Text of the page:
Blue and Gold Illustrated

March 2022

Blue & Gold Illustrated: America's Foremost Authority on Notre Dame Football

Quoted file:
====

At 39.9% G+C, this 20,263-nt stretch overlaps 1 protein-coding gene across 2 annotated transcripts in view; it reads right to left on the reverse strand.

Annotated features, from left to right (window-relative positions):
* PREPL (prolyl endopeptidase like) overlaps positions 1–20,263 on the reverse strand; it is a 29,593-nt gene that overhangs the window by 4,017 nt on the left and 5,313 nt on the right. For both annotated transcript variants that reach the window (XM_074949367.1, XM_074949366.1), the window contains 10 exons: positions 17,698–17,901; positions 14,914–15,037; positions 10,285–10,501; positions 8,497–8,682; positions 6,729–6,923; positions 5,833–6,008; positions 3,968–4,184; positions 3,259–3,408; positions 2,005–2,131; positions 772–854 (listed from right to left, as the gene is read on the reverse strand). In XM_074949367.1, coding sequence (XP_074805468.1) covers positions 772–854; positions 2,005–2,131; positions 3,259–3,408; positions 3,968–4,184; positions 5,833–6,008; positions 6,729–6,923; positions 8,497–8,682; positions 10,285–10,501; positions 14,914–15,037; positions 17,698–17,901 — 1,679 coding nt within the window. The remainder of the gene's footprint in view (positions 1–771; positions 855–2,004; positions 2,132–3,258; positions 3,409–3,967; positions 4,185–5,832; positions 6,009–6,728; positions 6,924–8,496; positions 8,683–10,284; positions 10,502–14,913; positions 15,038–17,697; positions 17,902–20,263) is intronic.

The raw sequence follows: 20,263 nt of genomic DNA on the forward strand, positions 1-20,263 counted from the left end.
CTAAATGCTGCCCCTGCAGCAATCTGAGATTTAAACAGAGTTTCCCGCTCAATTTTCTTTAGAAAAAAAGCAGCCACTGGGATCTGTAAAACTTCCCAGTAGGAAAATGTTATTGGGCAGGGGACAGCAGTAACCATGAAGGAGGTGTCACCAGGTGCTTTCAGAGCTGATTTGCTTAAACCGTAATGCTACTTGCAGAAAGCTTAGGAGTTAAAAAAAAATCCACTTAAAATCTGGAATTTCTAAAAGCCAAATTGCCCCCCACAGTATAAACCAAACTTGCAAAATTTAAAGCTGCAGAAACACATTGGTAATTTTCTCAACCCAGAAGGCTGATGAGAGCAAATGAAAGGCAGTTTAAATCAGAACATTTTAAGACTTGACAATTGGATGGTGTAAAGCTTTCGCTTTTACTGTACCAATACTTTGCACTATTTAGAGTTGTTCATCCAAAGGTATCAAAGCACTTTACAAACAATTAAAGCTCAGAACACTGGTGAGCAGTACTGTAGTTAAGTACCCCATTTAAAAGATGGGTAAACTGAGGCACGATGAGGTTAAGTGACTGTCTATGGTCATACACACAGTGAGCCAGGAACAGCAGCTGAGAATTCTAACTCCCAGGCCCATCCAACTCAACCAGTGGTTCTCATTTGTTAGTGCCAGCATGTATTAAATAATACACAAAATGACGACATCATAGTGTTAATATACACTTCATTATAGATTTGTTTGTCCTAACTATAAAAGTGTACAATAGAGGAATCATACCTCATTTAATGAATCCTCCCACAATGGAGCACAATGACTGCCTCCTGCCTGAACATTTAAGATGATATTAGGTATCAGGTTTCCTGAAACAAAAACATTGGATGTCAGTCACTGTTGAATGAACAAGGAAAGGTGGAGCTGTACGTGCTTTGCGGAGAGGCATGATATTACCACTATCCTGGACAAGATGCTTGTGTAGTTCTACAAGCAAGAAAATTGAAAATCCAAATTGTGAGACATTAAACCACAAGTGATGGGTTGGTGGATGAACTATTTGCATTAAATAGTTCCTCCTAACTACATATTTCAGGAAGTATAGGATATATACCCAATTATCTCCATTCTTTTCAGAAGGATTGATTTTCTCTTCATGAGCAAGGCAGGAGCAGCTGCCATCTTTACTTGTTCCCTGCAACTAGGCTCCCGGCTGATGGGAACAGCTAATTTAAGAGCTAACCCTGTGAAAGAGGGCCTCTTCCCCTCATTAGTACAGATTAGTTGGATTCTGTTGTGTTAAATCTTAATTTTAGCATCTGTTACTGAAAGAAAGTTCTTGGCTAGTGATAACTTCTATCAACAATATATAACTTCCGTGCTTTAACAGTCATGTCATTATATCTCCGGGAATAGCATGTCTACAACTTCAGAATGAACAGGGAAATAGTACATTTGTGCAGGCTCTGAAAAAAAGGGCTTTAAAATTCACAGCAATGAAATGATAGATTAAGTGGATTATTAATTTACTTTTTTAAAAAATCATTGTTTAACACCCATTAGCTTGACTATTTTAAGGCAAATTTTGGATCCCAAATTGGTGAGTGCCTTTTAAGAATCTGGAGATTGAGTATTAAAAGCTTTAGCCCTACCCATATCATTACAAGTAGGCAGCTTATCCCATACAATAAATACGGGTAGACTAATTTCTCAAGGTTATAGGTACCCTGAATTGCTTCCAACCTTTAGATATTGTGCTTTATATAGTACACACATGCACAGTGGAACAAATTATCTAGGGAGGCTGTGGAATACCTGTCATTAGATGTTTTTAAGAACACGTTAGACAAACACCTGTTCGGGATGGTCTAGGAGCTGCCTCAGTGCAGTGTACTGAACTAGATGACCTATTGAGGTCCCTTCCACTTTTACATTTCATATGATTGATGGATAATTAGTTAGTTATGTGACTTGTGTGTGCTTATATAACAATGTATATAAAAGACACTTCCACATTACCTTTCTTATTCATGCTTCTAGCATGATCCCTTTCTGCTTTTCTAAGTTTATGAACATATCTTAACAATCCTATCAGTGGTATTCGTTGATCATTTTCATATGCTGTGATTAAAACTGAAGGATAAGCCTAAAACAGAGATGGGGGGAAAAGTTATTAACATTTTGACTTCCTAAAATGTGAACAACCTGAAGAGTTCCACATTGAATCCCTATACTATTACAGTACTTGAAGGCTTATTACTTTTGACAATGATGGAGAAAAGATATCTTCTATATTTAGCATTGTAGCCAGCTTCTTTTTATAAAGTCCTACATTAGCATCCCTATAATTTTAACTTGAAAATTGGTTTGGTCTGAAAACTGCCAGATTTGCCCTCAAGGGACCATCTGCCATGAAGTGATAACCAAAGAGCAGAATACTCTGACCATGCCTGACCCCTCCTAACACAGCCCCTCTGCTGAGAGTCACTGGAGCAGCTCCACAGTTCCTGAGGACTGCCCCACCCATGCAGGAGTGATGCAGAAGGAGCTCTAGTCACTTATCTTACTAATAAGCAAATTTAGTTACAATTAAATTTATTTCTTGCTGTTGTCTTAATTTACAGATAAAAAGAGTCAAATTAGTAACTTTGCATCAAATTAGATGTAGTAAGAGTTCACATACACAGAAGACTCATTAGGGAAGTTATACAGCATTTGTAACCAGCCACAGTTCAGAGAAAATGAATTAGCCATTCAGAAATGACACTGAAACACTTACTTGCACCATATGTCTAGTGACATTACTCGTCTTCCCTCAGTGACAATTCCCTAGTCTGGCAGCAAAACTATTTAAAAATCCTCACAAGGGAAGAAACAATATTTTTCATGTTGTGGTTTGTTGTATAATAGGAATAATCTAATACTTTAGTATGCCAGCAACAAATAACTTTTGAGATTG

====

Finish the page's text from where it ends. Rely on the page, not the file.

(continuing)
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4 MARCH 2022 BLUE & GOLD ILLUSTRATED UPON FURTHER REVIEW TODD D. BURLAGE Todd D. Burlage has been a writer for Blue & Gold Illustrated since July 2005. He can be reached at F or full disclosure, I was an ardent supporter and fully all-in when it came to Notre Dame student-ath- letes and others around the country be- ing allowed to privately profit off their name, image and likeness (NIL), even while carrying an "amateur" status. It seemed unjust, at least to me, that the young men and women who stuff millions into university coffers every year were prohibited from making a few bucks during summer camps, autograph ap- pearances and other endorsement op- portunities off of their talents and no- toriety. But what I naively didn't consider when the NCAA adopted an interim NIL policy in July was how student-athlete monetization would nuke the current landscape of big-time college athletics, and not necessarily for the better. Where there's money, there's greed; and where there's greed, there's fraud; and already, there's plenty of all three to go around with more confusion than structure from the NCAA on how schools and athletes should handle the dawn of the NIL era. Like the lawless Wild West, it's every school for itself when it comes to NIL, and the ones such as Notre Dame that plan to stay transparent and above board when considering and finalizing these endeavors are already in danger of falling behind the ones that are not. Knowing that his 2022 recruiting class is the first where top players can shop and weigh NIL earning power into their college decision process, Irish head coach Marcus Freeman said his program will stay clear of a NIL cesspool that is filling up fast with five-, six- and even seven-figure sponsorship deals already being negotiated by prom-aged kids. "We do things the Notre Dame way," Freeman explained when asked how he will navigate these uncharted waters. "We're going to do everything we do with integrity and the right way. We're going to win by outworking people. "It's going to be our mindset in football and in recruiting. We're going to outwork our opponents. I don't want to do any- thing that has to do with breaking rules." And maybe that's the core problem, that there really are no rules, because the NCAA essentially put the onus on indi- vidual schools to monitor their players' NIL endeavors. And what a slippery slope that be- comes, given that all schools are not created equally in terms of ethical stan- dards. In August, Brigham Young University unveiled details of an NIL deal it reached with protein bar manufacturer Built Brands that compensated all 123 of its football players, including the 36 walk- ons who all received a year's tuition paid by the company. And while this NIL agreement was widely celebrated as gracious and groundbreaking in Provo, Utah, it also provided a glimpse into a way NIL can be used to skirt the NCAA's 85-player scholarship limit. More recently, in December at the University of Texas, a fledgling state- based nonprofit named Horns with Heart pledged $50,000 to every Long- horns offensive lineman — a position of great need at Texas, especially with its pending move to the SEC. The organization titled its endeavor "The Pancake Factory," and shortly after its launch, Texas landed the No. 2 of- fensive tackle (Kelvin Banks Jr.) and the No. 5 offensive guard (Neto Umeozulu) from the 2022 class, per On3. Stories like these are already popping up all around the country, but perhaps none was more brow raising during the early signing period that opened on Dec. 15, than the saga of Travis Hunter, a 2022 five-star athlete rated by On3 as the No. 1 recruit in the class. Hunter initially committed to Florida State over Alabama, Clemson, Georgia, and about every other Power Five pow- erhouse, but then made an 11th-hour flip to play for FCS school Jackson State led by head coach Deion Sanders. The specific reasons for Hunter's late and shocking school swap are not yet public knowledge, but it's hard to imag- ine NIL money wasn't part of his deci- sion equation. Hunter was later joined at Jackson State by four-star wide receiver Kevin Coleman, the No. 71 overall player, whose commitment gave Sanders the No. 21 recruiting class in the country — ahead of Ole Miss, Michigan State, Or- egon and many other top programs. So, let the bidding wars begin. Re- cruiting just got a lot more interesting. Initially, I thought that Notre Dame would benefit more from NIL than any other school in the nation because of its national and even international appeal, and it still may. But with loose guidelines and essen- tially no oversight to NIL, I worry that having scruples and playing by the rules might mean that the nice guys such as Notre Dame will finish last when it comes to recruiting pursuits. ✦ Irish head coach Marcus Freeman said his pro- gram will stay clear of a NIL cesspool that is fill- ing up fast with five-, six- and even seven-figure sponsorship deals already being negotiated by prom-aged kids. PHOTO BY CHAD WEAVER Could Name, Image And Likeness Constrain Notre Dame's Recruiting?

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